Some privacy-preserving projects, like public blockhains with private layers, are already gaining traction or were present in the market for several years already. They’re likely to continue the development. We'd expect data privacy might come earlier and become the actual trend as transaction privacy is the harder part to achieve regulatory compliance.

10. Decentralized Autonomous Organizations (DAO)

DAOs are not a new thing in crypto, but they haven’t truly fulfilled their potential yet. Even looking at some recent events, we can easily find use cases for that type of organization. Take a look at Elon Musk’s poll whether he should stay as Twitter’s CEO. He claimed that he’ll abide by the results of the poll and it turned out the public wants him out. But who voted actually? Could the poll be manipulated by bots? Of course it could. Such a vote by a DAO would at least be tied to the voters’ assets and verifiable on-chain.

In 2021, we’ve also seen the rise and fall of Constitution DAO that showed how the global community can raise funds quickly without the need of trusting each other.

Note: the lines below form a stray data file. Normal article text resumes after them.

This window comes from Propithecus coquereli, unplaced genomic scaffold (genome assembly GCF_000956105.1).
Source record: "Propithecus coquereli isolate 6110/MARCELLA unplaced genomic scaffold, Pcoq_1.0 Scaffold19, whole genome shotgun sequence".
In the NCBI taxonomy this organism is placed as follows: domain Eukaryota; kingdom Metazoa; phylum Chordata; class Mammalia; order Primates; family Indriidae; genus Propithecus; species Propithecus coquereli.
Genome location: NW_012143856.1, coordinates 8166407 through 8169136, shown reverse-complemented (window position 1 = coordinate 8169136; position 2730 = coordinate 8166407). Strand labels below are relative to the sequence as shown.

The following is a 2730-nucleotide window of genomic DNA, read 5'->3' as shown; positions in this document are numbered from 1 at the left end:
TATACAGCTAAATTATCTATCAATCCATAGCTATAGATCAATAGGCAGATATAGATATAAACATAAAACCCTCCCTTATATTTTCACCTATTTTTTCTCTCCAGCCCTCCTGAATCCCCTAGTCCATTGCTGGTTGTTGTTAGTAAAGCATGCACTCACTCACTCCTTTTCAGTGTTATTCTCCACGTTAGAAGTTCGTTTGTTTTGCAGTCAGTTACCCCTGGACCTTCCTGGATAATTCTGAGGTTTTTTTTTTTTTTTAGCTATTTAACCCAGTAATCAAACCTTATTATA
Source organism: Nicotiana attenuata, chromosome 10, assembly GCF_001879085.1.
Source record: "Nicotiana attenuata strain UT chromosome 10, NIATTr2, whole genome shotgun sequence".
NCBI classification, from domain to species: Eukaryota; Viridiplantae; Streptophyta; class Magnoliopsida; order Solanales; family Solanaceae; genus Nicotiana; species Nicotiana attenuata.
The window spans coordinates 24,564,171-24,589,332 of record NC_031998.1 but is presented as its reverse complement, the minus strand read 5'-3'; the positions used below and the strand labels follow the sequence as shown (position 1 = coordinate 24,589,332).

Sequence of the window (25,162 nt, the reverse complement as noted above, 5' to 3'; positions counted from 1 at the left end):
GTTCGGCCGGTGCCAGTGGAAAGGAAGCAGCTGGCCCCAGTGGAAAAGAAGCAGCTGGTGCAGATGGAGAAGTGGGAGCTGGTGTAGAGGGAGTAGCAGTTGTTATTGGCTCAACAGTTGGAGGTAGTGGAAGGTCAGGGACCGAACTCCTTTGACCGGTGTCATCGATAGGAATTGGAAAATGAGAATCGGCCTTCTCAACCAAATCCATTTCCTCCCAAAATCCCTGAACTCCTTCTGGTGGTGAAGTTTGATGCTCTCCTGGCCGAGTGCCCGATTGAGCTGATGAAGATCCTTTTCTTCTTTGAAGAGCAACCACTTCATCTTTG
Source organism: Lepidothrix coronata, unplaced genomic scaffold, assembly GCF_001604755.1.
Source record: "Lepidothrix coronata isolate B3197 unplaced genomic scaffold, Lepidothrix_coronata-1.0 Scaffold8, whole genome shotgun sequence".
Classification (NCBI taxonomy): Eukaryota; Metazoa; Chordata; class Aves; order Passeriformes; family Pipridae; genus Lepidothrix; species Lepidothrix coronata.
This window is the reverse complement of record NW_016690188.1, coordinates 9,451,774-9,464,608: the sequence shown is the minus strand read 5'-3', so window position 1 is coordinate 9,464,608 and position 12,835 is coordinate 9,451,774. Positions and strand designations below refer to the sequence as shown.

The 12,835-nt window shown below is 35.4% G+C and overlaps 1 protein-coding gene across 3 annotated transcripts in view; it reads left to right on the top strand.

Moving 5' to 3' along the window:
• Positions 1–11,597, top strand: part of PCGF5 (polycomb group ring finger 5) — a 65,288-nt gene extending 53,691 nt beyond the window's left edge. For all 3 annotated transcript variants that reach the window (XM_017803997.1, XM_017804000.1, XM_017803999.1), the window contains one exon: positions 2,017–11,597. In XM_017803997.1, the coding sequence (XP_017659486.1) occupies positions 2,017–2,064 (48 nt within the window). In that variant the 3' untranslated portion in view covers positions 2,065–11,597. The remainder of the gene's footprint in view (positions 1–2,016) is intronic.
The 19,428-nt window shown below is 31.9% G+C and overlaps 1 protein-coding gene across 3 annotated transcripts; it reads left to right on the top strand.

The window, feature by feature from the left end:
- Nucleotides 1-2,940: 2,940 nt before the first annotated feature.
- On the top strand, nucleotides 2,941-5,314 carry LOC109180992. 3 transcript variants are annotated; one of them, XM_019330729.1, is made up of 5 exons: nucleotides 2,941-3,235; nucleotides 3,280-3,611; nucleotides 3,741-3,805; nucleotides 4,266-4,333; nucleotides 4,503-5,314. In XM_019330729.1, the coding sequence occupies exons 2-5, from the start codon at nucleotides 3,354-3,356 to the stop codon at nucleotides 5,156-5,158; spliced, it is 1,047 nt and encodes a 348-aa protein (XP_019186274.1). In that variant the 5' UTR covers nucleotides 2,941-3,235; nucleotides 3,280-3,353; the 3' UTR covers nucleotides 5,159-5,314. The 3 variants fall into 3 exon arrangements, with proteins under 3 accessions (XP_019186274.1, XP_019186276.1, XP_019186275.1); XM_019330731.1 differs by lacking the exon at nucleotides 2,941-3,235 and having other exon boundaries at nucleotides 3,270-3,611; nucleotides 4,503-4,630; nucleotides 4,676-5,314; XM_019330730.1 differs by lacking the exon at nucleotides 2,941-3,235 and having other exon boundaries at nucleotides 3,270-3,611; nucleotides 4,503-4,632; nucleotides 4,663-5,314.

There’s still a lot of room for improvement of DAOs, but that is still a very interesting use case for blockchain technology. We wouldn’t be surprised if it makes headlines in 2023 again.

11. GameFi

The NFTs have probably spawned the concept of GameFi or metaverse. It adds economy to games, that players can capitalize on. The assets don’t have to be part of one game and can be transferred between worlds and games–or sold on external marketplaces.

Although some projects in GameFi gathered millions of users, such as Axie Infinity, the space is still maturing. True AAA titles take years to build, but as time passes, we might see more and more of really high quality blockchain-powered games.

In fact, some were already announced, like The Otherside by Yuga Labs or DRKVRS. There’s definitely more to come in the near future.

2023 is going to be an interesting year for our space!